Years ago, back in the 1970s there was some effort made to try and get an extra benefit for blind people, to take into account that they would never be able to drive and would incur extra expense with taxis, etc., because public transport was erratic, expensive and often didn't take them where they needed to go anyway. However successive governments never even made a move to do anything about this. Those who were campaigning were incensed - how could politicians just ignore such a need?
The answer came, not from a politician, but from a television programme which sent a few journalists out to interview people. It discovered that most people believed that the registered blind already received a special benefit, along, some said, with free televisions. The government didn't need to do anything because only a 'few' people wanted it; the remainder assumed they already had it.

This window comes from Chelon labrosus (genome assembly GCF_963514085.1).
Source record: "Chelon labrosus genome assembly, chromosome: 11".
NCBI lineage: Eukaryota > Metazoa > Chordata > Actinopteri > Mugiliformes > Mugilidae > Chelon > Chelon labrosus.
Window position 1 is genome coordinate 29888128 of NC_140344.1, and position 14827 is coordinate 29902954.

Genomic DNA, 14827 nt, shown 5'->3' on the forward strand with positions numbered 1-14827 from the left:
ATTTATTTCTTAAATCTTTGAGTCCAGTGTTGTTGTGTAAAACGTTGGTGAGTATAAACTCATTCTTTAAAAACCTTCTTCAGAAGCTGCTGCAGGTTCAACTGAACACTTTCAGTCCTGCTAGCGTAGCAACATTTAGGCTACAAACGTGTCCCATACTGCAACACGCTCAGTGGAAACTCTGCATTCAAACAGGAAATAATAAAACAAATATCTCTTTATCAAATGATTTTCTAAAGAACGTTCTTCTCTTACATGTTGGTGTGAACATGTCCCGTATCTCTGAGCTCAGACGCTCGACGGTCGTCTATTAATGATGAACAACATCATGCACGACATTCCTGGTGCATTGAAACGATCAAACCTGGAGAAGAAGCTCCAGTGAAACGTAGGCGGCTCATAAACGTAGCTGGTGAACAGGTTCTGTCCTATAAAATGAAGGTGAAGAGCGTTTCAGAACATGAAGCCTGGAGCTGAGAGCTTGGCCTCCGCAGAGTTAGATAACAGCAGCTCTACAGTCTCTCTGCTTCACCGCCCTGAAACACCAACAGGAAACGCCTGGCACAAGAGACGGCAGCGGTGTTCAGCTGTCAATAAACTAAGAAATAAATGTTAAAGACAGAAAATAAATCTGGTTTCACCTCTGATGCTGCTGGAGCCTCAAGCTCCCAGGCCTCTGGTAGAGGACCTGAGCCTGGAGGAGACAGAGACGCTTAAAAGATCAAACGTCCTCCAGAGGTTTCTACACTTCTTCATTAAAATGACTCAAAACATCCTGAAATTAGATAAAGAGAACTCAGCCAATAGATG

I see a lot of parallels today. The disabled don't need help, we are told, because stores, offices etc are already eager to help them. They have made allowances, installed lifts etc. Well, some have. Some still haven't. Some don't want to and never will. Some install disabled changing rooms and then put staff in charge who make it impossible for the disabled to actually use them.... and on it goes.
I am currently in the midst of a disability discrimination claim against a large - very large - retail chain. The level of discrimination and sheer incompetence - which I will describe fully when it is finally settled - is staggering. A recent survey by the Leonard Cheshire Foundation found that only 2% of people who suffer descrimination ever take it further.
Guess what? I'm one of that 2%.